The incidence of cerebrovascular disease is influenced both by geographical location and birthplace. This implies that exposure to risk factors early in life may be the key to the development of medical issues later on.
Epidemiology is the branch of medicine that deals with disease incidence, distribution, and possible interventions aimed to alleviate the burden to a population. Interestingly, epidemiological studies have shown that the distribution of incidence of many diseases is uneven across geographical areas. This disparity is particularly evident for cerebrovascular disease, where individuals living in the southeastern United States are at high risk in comparison to the rest of the country. In fact, this area has been dubbed “the stroke belt”. Medical risk factors for the development of cerebrovascular disease such as hypertension and diabetes are well known and have been the targets of efforts to promote prevention and administer treatments. However, geographical disparities remain apparent, and a deeper analysis of how the incidence of cerebrovascular disease in a particular area is distributed can provide further understanding and possible prevention mechanisms.
In a recent JAMA Neurology editorial, Daniel Lackland, Doctor of Public Health (DrPH), examined the incidence of cerebrovascular disease in the American Southeast. Doctor Lackland commented that compounding factors, such as race and socioeconomic standing, play a role in the disease distribution, yet they cannot explain the fact that variation is present solely on the basis of geography. It has been shown that the risk of mortality due to stroke is highest for people in the Southeast that were born and raised in the region versus those who live in the region but were born elsewhere. This appears to suggest that the critical factor is exposure to certain risk factors during fetal stages and early life. This same association has been shown for end-stage renal disease, where individuals with lower birth weight in the Southeast seem to be at higher risk of developing the disease later in life.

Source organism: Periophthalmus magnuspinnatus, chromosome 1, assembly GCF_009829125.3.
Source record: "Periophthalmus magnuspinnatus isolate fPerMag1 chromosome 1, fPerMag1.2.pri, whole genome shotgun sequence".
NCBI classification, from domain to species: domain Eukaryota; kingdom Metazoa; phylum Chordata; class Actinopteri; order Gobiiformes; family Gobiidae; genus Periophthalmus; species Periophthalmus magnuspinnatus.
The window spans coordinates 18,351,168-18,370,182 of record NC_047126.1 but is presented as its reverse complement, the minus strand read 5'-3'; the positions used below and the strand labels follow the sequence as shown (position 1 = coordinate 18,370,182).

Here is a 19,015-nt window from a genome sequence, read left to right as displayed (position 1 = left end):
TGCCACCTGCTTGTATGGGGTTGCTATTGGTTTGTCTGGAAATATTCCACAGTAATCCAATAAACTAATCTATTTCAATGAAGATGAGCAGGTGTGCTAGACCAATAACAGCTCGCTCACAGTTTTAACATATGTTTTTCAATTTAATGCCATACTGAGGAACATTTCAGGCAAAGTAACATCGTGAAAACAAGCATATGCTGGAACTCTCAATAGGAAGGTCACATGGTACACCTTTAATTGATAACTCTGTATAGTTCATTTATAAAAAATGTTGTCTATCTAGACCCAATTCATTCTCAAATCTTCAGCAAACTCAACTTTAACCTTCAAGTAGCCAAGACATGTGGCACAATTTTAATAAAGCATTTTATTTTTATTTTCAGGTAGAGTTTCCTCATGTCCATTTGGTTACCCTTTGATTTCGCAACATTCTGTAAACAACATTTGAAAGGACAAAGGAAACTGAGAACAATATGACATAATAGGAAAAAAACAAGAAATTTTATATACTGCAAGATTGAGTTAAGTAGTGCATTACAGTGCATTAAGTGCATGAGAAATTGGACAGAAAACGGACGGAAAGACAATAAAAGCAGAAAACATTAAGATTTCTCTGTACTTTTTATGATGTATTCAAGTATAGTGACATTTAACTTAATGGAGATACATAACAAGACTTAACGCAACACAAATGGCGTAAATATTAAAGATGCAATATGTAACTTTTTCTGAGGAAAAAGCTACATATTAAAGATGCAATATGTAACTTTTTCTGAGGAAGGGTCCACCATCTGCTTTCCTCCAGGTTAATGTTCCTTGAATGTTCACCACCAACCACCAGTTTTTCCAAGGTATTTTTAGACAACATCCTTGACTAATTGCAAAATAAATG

A common link between cerebrovascular disease, end-stage renal disease, and other outcomes such as dementia is that they are all related to hypertension (high blood pressure). The microvascular damage that can occur in the brain leads to the possibility of stroke or neurodegeneration. The geographic patterns of high blood pressure risk have been shown to be consistent with the elevated geographic risks for incidence of these diseases. Overall, it appears that there are many factors that contribute to elevated risk factors for cerebrovascular disease for certain geographical populations, and the whole picture is far from clear. Multiple studies are currently attempting to describe and understand these disparities so that effective interventions can be designed to alleviate the burden.
By Adriano Vissa, PhD Candidate
Reference: Lackland, DT. Impact of Birth Place and Geographic Location on Risk Disparities in Cerebrovascular Disease – Implications for Future Research. JAMA. 2017 July 31.